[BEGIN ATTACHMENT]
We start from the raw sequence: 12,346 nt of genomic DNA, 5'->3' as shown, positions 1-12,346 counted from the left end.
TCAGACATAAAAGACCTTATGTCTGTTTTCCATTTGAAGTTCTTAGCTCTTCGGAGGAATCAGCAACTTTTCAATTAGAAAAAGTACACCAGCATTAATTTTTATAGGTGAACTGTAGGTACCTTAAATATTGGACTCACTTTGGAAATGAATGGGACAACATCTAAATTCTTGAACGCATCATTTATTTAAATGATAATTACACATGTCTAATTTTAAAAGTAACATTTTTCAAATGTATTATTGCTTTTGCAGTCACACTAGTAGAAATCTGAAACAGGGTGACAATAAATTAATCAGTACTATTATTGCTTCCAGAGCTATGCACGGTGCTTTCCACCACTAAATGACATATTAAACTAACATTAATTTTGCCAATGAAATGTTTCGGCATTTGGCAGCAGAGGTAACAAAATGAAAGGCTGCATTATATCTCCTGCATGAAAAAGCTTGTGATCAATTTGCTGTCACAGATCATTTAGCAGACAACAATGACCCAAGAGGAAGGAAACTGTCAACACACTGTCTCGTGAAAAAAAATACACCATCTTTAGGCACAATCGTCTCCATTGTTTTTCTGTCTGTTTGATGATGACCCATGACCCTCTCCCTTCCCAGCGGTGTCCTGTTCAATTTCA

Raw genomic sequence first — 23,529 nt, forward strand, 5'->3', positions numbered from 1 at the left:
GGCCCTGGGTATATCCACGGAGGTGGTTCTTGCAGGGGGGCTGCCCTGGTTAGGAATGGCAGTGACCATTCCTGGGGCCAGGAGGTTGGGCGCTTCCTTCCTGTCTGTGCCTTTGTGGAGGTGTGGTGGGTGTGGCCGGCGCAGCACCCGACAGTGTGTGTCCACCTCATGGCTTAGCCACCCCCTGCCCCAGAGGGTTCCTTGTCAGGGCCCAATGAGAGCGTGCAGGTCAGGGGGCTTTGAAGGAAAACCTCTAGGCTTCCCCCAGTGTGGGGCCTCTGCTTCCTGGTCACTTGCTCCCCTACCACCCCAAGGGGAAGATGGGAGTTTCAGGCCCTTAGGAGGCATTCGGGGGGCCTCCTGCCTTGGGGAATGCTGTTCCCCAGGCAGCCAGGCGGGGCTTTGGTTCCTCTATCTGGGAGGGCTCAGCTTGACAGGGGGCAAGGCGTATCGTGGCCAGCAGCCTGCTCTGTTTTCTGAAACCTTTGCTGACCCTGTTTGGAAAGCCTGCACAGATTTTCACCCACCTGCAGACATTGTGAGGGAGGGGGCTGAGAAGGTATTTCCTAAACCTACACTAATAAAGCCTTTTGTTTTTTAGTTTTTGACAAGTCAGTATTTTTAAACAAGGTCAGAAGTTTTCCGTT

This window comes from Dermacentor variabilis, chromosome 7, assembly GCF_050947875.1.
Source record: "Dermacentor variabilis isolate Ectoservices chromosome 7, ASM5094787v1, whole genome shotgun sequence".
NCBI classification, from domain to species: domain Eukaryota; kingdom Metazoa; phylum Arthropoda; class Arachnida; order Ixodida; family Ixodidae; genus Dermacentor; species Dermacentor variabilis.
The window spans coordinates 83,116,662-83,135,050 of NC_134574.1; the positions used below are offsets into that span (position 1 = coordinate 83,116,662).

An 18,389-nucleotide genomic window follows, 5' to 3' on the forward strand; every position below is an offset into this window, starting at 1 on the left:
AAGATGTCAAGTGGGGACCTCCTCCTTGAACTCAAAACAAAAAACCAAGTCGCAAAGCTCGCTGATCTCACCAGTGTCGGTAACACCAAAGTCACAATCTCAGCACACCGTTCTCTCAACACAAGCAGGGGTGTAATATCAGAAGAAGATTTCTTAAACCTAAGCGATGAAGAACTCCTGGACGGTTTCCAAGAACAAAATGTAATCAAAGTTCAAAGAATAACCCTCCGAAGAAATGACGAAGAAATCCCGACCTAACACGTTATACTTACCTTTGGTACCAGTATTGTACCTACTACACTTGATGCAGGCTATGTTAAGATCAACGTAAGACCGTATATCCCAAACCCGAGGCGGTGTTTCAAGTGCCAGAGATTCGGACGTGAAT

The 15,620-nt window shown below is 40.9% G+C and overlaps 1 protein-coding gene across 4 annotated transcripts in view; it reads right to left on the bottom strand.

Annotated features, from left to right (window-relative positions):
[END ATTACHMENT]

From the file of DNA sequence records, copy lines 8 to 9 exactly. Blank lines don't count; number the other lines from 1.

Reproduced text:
The window spans coordinates 83,116,662-83,135,050 of NC_134574.1; the positions used below are offsets into that span (position 1 = coordinate 83,116,662).

An 18,389-nucleotide genomic window follows, 5' to 3' on the forward strand; every position below is an offset into this window, starting at 1 on the left: